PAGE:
NEW YORK (Real Money) -- With the announcements Wednesday morning from the U.S. Commerce Department's Bureaus of Economic Analysis and Census that real first-quarter annualized GDP was revised to a contraction of 2.9% and that durable goods orders for May -- the second month of the second quarter -- decreased by 1% since April, now is a good time to review defensive investing.
One of my general themes of the past few years has been taking a defensive position by investing in sectors that are traditionally affected less by poor economic activity because the goods produced by them must be consumed. My preferred defensive sector has been grocery stores, which I last wrote about in January. In that sector, the two names I like the most continue to be Safeway (SWY) and Kroger (KR). So far this year, Safeway and Kroger shares are up about 17% and 25%, respectively, compared with the S&P 500's approximately 6.5% return. That's a stellar performance for any stock, but truly impressive for mature companies in a low-margin business.
The dividend yields have also remained relatively stable over the past year. Safeway's is currently 2.7% vs. 2.5% about a year ago. Kroger's is now at 1.3%, down from 1.6% at this time last year. Both are down substantially over the past 18 months, when Safeway was paying a dividend yield of about 3.4% and Kroger's was about 2.2%.
The sector, especially Safeway and Kroger, has become crowded with investors looking for income alternatives to bonds. This has driven their stock prices up, and that is reflected by lower dividend yields. The investors most responsible for this are logically parking their money in these issues temporarily. These issues increasingly look less defensive than they did a few years ago. These companies and this sector, however, still represent the least risk of a capital market disruption caused by poor economic activity, so holding them for income is still warranted.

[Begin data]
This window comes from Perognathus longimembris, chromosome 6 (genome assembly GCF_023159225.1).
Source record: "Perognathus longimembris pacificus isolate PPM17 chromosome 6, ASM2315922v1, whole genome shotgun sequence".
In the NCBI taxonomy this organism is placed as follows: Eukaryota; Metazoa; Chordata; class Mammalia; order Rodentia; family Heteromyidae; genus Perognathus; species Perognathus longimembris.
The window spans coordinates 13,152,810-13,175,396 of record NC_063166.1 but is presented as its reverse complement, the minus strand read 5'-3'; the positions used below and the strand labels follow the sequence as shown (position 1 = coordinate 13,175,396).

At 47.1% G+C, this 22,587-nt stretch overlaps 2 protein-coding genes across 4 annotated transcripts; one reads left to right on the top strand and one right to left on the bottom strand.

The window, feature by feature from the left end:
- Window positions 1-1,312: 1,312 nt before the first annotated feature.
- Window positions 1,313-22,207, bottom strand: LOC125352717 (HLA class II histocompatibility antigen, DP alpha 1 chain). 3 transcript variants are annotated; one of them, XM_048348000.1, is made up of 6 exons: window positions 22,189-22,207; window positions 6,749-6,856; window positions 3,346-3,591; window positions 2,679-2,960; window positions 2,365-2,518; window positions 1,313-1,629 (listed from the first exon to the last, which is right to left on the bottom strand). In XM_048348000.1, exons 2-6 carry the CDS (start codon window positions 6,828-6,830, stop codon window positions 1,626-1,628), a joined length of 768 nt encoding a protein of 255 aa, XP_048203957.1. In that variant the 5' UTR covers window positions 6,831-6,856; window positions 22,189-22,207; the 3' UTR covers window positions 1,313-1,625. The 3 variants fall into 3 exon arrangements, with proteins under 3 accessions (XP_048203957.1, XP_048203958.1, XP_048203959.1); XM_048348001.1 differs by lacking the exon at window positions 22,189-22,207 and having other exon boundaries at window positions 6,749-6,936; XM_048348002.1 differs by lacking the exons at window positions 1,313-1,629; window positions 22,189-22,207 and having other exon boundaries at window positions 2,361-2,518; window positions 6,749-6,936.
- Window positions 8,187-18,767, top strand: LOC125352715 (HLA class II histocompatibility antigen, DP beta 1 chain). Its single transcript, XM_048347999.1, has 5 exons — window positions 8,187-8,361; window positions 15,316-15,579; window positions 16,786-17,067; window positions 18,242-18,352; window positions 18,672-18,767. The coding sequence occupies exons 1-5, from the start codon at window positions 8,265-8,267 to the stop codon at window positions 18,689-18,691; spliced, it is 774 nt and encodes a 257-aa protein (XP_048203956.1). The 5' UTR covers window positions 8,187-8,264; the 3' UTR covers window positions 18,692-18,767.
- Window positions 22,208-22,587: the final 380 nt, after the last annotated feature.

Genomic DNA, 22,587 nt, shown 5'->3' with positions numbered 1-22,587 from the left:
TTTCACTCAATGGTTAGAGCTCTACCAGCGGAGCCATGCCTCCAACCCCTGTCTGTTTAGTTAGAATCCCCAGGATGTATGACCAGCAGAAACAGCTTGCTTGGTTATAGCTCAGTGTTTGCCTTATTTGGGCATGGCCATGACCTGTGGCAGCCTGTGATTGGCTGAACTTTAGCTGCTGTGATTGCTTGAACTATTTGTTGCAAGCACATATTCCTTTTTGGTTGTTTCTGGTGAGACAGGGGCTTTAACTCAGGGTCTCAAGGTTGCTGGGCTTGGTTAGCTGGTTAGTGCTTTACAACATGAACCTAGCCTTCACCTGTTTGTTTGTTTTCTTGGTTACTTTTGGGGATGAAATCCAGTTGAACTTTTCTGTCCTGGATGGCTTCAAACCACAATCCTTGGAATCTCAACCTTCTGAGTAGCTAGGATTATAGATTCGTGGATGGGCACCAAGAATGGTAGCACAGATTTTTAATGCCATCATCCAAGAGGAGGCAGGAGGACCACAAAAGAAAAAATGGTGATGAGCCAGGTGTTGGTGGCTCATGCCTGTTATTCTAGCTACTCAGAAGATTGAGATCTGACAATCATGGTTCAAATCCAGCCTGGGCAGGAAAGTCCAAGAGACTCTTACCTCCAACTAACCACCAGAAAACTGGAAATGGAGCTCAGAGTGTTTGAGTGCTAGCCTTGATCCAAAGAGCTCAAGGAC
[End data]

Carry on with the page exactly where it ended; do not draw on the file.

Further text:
The performance of Whole Foods (WFM) and The Fresh Market (TFM) this year has been the exact opposite; their stock prices are down by 32% and 15%, respectively. As I wrote in January, deteriorating economic activity would likely preclude consumers from upgrading their grocery purchases to these higher-priced providers.
The divergent trends in the stock prices of these two groups indicate that their real risk profiles are converging. Whole Foods in particular is beginning to have a financial profile similar to Kroger. I still don't consider Whole Foods as a defensive position, and I believe there's still downside for it as the real condition of economic activity and the potential for a capital market reaction to it begins to be recognized by investors. But it warrants watching as a buying opportunity within the next three months, and I may advise swapping Kroger for Whole Foods within that period, especially if their stock prices continue to diverge.
The Fresh Market, however, still represents too much risk, and I believe that could decline substantially from current levels. Eighty percent of its stock is held by institutions, which is on par with the other three discussed, but its market cap at about $1.65 billion is a fraction of the others and represents a liquidity risk to investors.
Costco's (COST) share price has declined by about 1.3% so far this year. The biggest issue facing it is the lack of household formation, which itself is a derivative of the poor economy and lack of job prospects for the 25- to 34-year-old demographic. Costco's primary customers are families with high grocery bills. Fewer family formations and less consumer income mean less need and less ability to pay for bulk purchases of grocery items.
Walmart (WMT) shares are off by about 3.7% this year. The biggest issue facing Wal-Mart is that it is already massive, making growth extraordinarily difficult as there are few other players in the general discount consumer segment competing for market share. It's also being hit by the same economic realities affecting Costco: lack of consumer disposable and discretionary income.